Previous studies on language processing in multilingual settings have demonstrated that speakers show reduced emotional activation in response to emotional words in general and swearwords in particular in an L2 compared to an L1 (e.g. Dewaele 2004). This suggests that the emotional impact
of swearwords in a non-native language may be weaker than the emotional impact of the same words in a native language. So far, most perceptual work on swearwords has respondents directly report the frequency, arousal, or offensiveness of swearwords in questionnaires and interviews (e.g. Beers
Fägersten 2012, Dewaele 2016, 2017). This leaves us largely in the dark concerning the more automatic implicit affective associations with swearwords (though see Harris et al. 2003 and Eilola & Havelka 2011 for two psychophysiological studies that monitor arousal through skin conductance
and Vattovvaara & Peterson 2019 for the study of one alternation pair). Moving forward with these indirect methods can help address standing issues on processing, variation and change in swearwords use, such as the interaction between contact-induced change in swearwords and the euphemism
Targeting the more automatic processing of swearwords in multilingual settings, we studied the implicit affective value attached to borrowed and heritage swearwords by multilingual speakers of Dutch, English and French in Belgium through an affective priming experiment (cf. Degner et al. 2012).
- Participants: 60 Belgian language professionals who have either Dutch or French as L1 and a high proficiency in English and French or Dutch respectively. The sample is controlled for gender, age, education, and personality (Dewaele 2017).
- Task: Respondents are presented with valence-benchmarked visual target stimuli and are instructed to categorize the stimuli as positive or negative. Each target stimulus is preceded by a prime (cf. Fig.1). The primes consist of 36 neutral, positive and taboo words balanced for gender, familiarity, source domain (Zenner et al. 2017), language (English, French, Dutch) and word length (Barton et al. 2014).
- Dependent variable: Participants categorize target stimuli faster if the valence of the target is congruent with the valence of the prime it is preceded by. Hence, reaction times are indicative of the affective value of the prime stimuli, in this case our swearwords.
- Predictors: Inferential statistics assess the relation between reaction times, the language of the swearword, the respondent’s L1 and their reported L2 and L3 proficiency. Respondents’ self-reported familiarity with the swearwords is taken into account as moderators.
- Expected results: It is expected that data analysis will reveal euphemistic effects for L2/L3 swearwords, with interactions between language of the swearword and L1 of the speaker. Results will be interpreted against the global position of English, the local positions of French and Dutch, and the overall euphemistic potential of Lx words (cf. Dewaele 2004, Woumans et al. in press).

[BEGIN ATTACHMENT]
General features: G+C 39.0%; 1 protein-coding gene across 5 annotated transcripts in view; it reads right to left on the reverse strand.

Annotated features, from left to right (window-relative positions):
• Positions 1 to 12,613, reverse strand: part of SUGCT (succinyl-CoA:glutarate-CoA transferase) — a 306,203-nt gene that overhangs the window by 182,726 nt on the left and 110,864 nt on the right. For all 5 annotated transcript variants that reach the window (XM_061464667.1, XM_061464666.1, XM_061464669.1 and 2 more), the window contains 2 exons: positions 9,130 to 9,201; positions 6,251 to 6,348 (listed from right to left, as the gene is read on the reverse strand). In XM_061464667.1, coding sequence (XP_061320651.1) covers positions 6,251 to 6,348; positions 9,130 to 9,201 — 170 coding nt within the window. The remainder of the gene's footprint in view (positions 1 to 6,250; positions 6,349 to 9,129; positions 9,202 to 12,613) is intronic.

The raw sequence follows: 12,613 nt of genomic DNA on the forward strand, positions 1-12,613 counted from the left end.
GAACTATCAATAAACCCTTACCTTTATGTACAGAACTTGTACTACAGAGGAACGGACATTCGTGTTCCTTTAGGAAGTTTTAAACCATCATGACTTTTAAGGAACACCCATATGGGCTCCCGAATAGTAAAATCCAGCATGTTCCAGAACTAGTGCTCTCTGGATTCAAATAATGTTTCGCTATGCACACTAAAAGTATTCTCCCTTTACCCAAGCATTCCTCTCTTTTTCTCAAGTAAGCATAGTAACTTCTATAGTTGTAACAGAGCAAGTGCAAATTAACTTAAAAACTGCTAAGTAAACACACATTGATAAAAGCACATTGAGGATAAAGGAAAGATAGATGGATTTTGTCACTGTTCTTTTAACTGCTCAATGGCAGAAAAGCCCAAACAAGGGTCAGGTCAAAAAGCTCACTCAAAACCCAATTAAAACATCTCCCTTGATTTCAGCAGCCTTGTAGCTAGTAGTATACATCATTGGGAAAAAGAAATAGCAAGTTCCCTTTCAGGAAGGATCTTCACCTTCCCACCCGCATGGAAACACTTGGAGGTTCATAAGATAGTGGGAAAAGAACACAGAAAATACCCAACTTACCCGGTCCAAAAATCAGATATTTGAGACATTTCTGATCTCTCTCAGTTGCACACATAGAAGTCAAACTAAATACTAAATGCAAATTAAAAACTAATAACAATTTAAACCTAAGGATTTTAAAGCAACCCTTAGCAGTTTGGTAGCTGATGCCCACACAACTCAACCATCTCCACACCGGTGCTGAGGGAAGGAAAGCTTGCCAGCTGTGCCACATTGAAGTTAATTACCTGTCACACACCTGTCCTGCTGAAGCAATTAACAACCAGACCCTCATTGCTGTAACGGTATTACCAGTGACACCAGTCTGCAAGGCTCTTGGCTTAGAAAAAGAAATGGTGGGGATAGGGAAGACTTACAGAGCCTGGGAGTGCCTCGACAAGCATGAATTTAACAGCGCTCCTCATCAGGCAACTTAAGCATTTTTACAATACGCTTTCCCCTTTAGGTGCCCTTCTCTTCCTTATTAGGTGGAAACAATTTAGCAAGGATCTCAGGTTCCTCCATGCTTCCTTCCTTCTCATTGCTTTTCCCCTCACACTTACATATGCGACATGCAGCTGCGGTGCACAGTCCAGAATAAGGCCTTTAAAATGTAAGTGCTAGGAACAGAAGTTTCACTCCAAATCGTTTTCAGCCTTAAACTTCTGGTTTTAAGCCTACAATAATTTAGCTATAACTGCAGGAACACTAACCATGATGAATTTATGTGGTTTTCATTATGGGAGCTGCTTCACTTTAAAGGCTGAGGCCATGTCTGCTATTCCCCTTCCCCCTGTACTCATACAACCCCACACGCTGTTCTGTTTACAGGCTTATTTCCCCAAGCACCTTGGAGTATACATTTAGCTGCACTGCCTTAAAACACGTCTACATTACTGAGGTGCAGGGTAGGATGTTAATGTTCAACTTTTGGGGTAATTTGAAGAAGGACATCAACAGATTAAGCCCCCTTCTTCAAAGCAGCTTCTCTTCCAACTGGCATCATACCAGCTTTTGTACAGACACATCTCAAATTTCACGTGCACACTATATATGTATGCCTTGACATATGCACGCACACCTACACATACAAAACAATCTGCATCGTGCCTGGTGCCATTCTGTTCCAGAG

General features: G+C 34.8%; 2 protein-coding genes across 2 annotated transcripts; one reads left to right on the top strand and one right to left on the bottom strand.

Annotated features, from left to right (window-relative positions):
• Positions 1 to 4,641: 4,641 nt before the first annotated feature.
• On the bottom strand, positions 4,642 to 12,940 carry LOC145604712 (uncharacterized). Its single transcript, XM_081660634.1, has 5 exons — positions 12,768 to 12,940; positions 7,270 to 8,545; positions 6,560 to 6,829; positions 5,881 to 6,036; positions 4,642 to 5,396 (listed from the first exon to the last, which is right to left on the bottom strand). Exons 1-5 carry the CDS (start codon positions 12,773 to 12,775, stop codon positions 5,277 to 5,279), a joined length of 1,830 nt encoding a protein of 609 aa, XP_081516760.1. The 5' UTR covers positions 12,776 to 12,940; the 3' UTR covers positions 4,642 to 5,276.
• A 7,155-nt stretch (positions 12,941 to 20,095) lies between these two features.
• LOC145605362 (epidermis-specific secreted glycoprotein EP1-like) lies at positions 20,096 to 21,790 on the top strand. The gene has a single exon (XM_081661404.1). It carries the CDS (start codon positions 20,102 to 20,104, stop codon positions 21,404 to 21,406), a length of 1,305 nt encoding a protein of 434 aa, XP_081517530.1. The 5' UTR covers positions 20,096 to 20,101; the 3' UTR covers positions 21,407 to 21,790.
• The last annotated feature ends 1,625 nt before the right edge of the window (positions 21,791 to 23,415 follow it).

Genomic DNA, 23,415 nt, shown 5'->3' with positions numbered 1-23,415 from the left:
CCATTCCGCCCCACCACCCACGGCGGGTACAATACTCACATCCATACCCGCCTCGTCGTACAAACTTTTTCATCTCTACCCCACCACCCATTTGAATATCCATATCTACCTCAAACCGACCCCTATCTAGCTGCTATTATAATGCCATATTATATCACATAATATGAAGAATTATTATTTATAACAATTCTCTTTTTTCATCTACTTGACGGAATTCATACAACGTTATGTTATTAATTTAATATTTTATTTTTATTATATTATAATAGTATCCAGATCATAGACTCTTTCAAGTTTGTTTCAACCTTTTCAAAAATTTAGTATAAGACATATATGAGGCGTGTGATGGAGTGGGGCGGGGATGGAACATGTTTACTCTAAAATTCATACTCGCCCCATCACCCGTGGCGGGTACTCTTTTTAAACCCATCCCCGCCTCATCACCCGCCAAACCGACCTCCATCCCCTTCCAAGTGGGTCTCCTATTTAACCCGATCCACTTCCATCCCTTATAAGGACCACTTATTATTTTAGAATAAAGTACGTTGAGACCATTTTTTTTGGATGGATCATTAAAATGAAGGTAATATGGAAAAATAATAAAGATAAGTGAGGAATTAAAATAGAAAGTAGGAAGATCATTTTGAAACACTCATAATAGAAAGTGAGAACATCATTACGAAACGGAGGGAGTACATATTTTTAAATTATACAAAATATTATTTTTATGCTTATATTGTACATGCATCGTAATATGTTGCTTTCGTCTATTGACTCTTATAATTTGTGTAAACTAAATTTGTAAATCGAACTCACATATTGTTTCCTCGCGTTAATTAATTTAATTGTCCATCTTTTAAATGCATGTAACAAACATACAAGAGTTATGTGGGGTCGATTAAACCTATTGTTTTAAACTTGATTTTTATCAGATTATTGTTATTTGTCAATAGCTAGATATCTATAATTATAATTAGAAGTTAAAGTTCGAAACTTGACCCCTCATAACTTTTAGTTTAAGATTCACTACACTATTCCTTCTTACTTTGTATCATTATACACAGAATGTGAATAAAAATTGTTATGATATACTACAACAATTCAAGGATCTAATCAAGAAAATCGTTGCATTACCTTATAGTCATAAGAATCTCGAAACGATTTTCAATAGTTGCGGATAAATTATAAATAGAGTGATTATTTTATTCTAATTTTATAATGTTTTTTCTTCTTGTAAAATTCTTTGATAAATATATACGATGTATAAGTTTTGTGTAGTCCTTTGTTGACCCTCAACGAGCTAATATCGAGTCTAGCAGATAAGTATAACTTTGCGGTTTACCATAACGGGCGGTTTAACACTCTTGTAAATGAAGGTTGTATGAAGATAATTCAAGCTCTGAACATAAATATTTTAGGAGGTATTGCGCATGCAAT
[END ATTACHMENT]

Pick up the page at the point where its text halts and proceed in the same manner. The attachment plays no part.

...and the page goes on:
Barton, J. J. S., Hanif, H. M., Björnström, L. E., & Hills, C. (2014). The word-length effect in reading: A review. Cognitive Neuropsychology, 31(5-6), 378-412.
Beers-Fägersten, K. (2012). Who’s Swearing Now? The Social Aspects of Conversational Swearing. Newcastle: Cambridge Scholars Publishing.
Degner, J., Doycheva, C., & Wentura, D. (2012). It matters how much you talk: On the automaticity of affective connotations of first and second language words. Bilingualism,15(1),181–189.
Dewaele, J. M. (2004). Blistering barnacles! What language do multilinguals swear in?! Estudios de Sociolingüística 5(1), 83-105.
Dewaele, J. M. (2016). Thirty shades of offensiveness: L1 and LX English users’ understanding, perception and self-reported use of negative emotion-laden words. Journal of Pragmatics 94,112–127.
Dewaele, J.-M. (2017). Self-reported frequency of swearing in English: do situational, psychological and sociobiographical variables have similar effects on first and foreign language users? Journal of Multilingual and Multicultural Development 38(4),330–345.
Eilola, T. M. & Havelka, J. (2010). Behavioural and physiological responses to the emotional and taboo Stroop tasks in native and non-native speakers of English. International Journal of Bilingualism 15(3),353–369.
Harris, C. L., Ayçiçe꙼gi, A. & Gleason, J. B. (2003). Taboo words and reprimands elicit greater autonomic reactivity in a first language than in a second language. Applied Psycholinguistics 24,561–579.
Roest, S. A., Visser, T. A., & Zeelenberg, R. (2018). Dutch taboo norms. Behavior Research Methods, 50(2), 630–641.
Vaattovaara, J., & Peterson, E. (2019). Same old paska or new shit? On the stylistic boundaries and social meaning potentials of swearing loanwords in Finnish. Ampersand, 6, 1-9.
Woumans, E., Van der Cruyssen, I., & Duyck, W. (in press). Crime and Punishment: Morality judgment in a foreign language. Journal of Experimental Psychology: General.
Zenner, E., Ruette, T., & Devriendt, E. (2017). Borrowability from English in Dutch swearing. In Fagersten, K. & Stapleton, K. (eds.) Advances in swearing research: New languages, new contexts (pp. 107-136). Amsterdam/Philadelphia: Benjamins.